It's interesting to me that these young men were all Christian (former) homeschoolers who came home agreeing the importance of the environmental movement and that big corporations and the military are power hungry and greedy. Makes me wonder about how easy it is for beautiful technology to get the intended message through.

    Not that we don't need to work on the environment and I know military leaders can be imperfect but it was still amazing to me how easily the pagan message was accepted by homeschooled engineering and science students.

  13. J.M. says

    I do not plan on seeing "Avatar" because I frankly do not trust its intent. Call me a government conspriacy theorist, but I think it's having its intended effect. I'm already bipolar and I do not want to be thrown into yet another tailspin. Of course, I am middle-aged and may prove to be invulnerable to the special effects and subliminal images and messages. The whole thing may be directed at the younger generation, for all I know.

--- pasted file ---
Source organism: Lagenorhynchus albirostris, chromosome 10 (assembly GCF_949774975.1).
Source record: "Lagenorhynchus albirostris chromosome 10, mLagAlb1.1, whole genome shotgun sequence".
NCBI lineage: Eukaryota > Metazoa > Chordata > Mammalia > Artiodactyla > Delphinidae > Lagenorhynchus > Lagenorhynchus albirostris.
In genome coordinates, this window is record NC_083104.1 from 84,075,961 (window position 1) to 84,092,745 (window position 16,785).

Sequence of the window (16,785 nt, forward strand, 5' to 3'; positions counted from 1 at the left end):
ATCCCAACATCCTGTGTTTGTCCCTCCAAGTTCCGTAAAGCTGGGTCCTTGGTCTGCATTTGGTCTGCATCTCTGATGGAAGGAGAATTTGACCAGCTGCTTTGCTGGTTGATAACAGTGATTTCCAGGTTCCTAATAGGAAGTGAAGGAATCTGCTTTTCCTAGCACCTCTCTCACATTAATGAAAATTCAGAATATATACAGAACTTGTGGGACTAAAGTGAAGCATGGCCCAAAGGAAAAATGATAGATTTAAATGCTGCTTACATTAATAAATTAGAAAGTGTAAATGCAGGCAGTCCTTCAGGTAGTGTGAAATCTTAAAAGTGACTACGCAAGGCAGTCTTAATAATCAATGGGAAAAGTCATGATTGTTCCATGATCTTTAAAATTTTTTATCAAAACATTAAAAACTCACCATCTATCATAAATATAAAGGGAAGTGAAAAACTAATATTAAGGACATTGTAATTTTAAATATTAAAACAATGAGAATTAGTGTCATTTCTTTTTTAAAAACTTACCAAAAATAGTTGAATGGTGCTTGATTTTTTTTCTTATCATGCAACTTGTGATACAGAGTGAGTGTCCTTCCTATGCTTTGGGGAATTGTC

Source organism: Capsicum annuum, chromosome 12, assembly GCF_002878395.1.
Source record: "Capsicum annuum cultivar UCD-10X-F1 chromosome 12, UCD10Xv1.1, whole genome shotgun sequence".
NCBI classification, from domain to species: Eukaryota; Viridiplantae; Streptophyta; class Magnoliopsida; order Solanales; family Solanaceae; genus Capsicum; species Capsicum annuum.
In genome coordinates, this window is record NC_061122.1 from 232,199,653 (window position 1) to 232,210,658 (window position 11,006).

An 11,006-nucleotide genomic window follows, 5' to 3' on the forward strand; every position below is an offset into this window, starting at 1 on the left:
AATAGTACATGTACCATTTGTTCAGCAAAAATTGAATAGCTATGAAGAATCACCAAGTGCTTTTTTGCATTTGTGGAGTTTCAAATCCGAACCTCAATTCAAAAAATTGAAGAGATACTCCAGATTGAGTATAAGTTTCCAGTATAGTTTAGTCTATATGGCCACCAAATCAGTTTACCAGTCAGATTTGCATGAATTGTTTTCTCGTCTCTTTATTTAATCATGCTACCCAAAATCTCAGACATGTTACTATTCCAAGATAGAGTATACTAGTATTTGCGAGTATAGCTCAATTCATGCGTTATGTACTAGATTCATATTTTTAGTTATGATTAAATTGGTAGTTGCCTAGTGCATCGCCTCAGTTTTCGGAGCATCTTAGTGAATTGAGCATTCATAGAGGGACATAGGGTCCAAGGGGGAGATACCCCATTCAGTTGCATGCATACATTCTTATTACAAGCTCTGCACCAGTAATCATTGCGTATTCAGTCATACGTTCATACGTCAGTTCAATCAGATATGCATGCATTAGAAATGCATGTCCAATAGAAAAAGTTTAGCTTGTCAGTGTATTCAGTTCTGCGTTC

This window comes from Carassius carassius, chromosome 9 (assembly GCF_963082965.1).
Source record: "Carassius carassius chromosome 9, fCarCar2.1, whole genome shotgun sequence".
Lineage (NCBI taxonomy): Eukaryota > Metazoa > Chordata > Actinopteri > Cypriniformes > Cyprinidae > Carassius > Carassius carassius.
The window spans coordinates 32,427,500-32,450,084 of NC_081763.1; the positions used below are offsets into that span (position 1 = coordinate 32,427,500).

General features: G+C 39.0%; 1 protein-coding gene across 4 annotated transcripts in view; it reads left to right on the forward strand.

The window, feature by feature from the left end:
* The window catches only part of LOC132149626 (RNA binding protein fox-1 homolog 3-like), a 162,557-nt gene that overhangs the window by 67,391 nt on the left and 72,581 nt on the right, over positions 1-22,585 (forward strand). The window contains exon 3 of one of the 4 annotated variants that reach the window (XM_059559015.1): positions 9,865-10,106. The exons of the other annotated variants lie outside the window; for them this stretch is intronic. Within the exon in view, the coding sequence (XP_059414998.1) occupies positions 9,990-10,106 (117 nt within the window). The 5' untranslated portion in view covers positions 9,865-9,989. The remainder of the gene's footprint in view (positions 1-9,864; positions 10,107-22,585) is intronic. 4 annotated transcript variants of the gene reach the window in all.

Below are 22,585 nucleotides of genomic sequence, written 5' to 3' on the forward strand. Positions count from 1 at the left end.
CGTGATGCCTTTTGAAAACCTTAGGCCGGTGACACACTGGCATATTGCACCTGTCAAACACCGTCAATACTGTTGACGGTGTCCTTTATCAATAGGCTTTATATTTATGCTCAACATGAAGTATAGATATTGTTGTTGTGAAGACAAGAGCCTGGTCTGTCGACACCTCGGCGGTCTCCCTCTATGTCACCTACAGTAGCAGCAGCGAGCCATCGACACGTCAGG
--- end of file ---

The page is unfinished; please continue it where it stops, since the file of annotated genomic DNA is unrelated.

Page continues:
14. says

    You’re not the only one, I haven’t seen Avatar yet either. But I can totally relate to the effects people are feeling in this regard. I grew up with this feeling repeatedly when I delved into the worlds of the Myst computer games (and especially the novels). The series’ basic concept, of the exploration of an almost limitless number of worlds—some barren experimental wastelands and others jungles as rich as the landscapes of Avatar—always left me very disillusioned with a future of working 9-5 and retiring to a humble relatively plain and un-exotic dwelling. Growing up in a home carved out of the wall of a fissure next to a volcano in New Mexico, under which a massive dead civilization existed as the portal to endless manifestations of the Maker’s creativity sounded pretty good in comparison. I got the same feeling when I finally got around to finishing the Chronicles of Narnia over the Christmas holidays. Hearing Aslan’s voice beckon, “Further up and further in!” my heart skipped a beat. Any of you fans of Andrew Peterson’s music, I thought of his song “It’s a Window in the World.” For the world, fantasy will always be a temporary escape that ends with depression and another longing for another escape. It could become that for us too, if we’re not careful. But if we remember that these outworkings of another’s creativity are just “a portal where you get a better view,” we’ll savor the common grace of these windows a little more every time we find one. And we’ll be a little more homesick for heaven every time we look through.